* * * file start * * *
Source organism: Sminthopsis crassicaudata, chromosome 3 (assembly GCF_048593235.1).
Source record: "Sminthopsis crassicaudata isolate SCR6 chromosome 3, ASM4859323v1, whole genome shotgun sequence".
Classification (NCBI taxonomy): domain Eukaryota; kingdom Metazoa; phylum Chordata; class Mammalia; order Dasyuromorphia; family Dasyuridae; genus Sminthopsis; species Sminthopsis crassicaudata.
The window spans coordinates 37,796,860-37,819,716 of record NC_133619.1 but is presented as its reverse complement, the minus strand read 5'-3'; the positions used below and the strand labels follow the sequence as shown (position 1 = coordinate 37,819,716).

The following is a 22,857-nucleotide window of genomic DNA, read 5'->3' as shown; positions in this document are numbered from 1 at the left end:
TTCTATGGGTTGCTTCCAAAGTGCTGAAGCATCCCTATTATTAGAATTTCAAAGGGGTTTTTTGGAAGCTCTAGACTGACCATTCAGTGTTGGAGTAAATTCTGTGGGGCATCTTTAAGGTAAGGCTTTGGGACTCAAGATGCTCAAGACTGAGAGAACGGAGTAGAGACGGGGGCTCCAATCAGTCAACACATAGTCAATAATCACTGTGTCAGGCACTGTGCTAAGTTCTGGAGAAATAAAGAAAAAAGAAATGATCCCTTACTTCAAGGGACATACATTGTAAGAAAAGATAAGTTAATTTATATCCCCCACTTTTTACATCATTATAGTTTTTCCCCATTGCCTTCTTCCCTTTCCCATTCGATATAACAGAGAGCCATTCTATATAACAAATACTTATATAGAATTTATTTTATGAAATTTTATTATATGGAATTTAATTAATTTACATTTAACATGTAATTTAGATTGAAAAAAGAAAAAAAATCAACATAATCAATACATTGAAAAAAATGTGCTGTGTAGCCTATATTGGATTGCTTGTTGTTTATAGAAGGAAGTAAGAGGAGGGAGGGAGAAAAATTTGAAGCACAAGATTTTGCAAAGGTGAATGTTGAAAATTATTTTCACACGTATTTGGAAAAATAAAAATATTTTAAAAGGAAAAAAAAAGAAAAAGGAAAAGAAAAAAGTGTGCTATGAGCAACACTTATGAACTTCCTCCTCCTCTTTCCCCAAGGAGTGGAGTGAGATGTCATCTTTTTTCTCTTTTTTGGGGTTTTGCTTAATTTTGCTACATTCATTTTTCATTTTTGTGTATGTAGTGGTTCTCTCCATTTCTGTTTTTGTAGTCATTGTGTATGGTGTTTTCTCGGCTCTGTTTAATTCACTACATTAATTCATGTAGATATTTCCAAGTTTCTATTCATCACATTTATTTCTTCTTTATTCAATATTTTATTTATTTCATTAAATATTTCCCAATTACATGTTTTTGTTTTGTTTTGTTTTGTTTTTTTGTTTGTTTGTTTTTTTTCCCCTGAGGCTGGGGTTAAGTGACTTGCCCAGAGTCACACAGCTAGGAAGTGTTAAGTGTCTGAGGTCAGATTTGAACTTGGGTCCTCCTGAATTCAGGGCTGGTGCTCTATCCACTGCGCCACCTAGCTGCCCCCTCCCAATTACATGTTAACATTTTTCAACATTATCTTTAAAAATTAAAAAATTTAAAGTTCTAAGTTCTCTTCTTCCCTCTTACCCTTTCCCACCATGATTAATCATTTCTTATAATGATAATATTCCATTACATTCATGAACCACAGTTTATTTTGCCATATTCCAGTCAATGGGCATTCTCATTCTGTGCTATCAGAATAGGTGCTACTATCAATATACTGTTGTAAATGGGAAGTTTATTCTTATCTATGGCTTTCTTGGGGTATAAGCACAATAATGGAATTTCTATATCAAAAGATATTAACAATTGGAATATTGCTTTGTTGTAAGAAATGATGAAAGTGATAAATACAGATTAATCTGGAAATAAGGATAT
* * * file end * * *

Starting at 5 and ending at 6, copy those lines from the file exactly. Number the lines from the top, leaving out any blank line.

The following is a 22,857-nucleotide window of genomic DNA, read 5'->3' as shown; positions in this document are numbered from 1 at the left end:
TTCTATGGGTTGCTTCCAAAGTGCTGAAGCATCCCTATTATTAGAATTTCAAAGGGGTTTTTTGGAAGCTCTAGACTGACCATTCAGTGTTGGAGTAAATTCTGTGGGGCATCTTTAAGGTAAGGCTTTGGGACTCAAGATGCTCAAGACTGAGAGAACGGAGTAGAGACGGGGGCTCCAATCAGTCAACACATAGTCAATAATCACTGTGTCAGGCACTGTGCTAAGTTCTGGAGAAATAAAGAAAAAAGAAATGATCCCTTACTTCAAGGGACATACATTGTAAGAAAAGATAAGTTAATTTATATCCCCCACTTTTTACATCATTATAGTTTTTCCCCATTGCCTTCTTCCCTTTCCCATTCGATATAACAGAGAGCCATTCTATATAACAAATACTTATATAGAATTTATTTTATGAAATTTTATTATATGGAATTTAATTAATTTACATTTAACATGTAATTTAGATTGAAAAAAGAAAAAAAATCAACATAATCAATACATTGAAAAAAATGTGCTGTGTAGCCTATATTGGATTGCTTGTTGTTTATAGAAGGAAGTAAGAGGAGGGAGGGAGAAAAATTTGAAGCACAAGATTTTGCAAAGGTGAATGTTGAAAATTATTTTCACACGTATTTGGAAAAATAAAAATATTTTAAAAGGAAAAAAAAAGAAAAAGGAAAAGAAAAAAGTGTGCTATGAGCAACACTTATGAACTTCCTCCTCCTCTTTCCCCAAGGAGTGGAGTGAGATGTCATCTTTTTTCTCTTTTTTGGGGTTTTGCTTAATTTTGCTACATTCATTTTTCATTTTTGTGTATGTAGTGGTTCTCTCCATTTCTGTTTTTGTAGTCATTGTGTATGGTGTTTTCTCGGCTCTGTTTAATTCACTACATTAATTCATGTAGATATTTCCAAGTTTCTATTCATCACATTTATTTCTTCTTTATTCAATATTTTATTTATTTCATTAAATATTTCCCAATTACATGTTTTTGTTTTGTTTTGTTTTGTTTTTTTGTTTGTTTGTTTTTTTTCCCCTGAGGCTGGGGTTAAGTGACTTGCCCAGAGTCACACAGCTAGGAAGTGTTAAGTGTCTGAGGTCAGATTTGAACTTGGGTCCTCCTGAATTCAGGGCTGGTGCTCTATCCACTGCGCCACCTAGCTGCCCCCTCCCAATTACATGTTAACATTTTTCAACATTATCTTTAAAAATTAAAAAATTTAAAGTTCTAAGTTCTCTTCTTCCCTCTTACCCTTTCCCACCATGATTAATCATTTCTTATAATGATAATATTCCATTACATTCATGAACCACAGTTTATTTTGCCATATTCCAGTCAATGGGCATTCTCATTCTGTGCTATCAGAATAGGTGCTACTATCAATATACTGTTGTAAATGGGAAGTTTATTCTTATCTATGGCTTTCTTGGGGTATAAGCACAATAATGGAATTTCTATATCAAAAGATATTAACAATTGGAATATTGCTTTGTTGTAAGAAATGATGAAAGTGATAAATACAGATTAATCTGGAAATAAGGATAT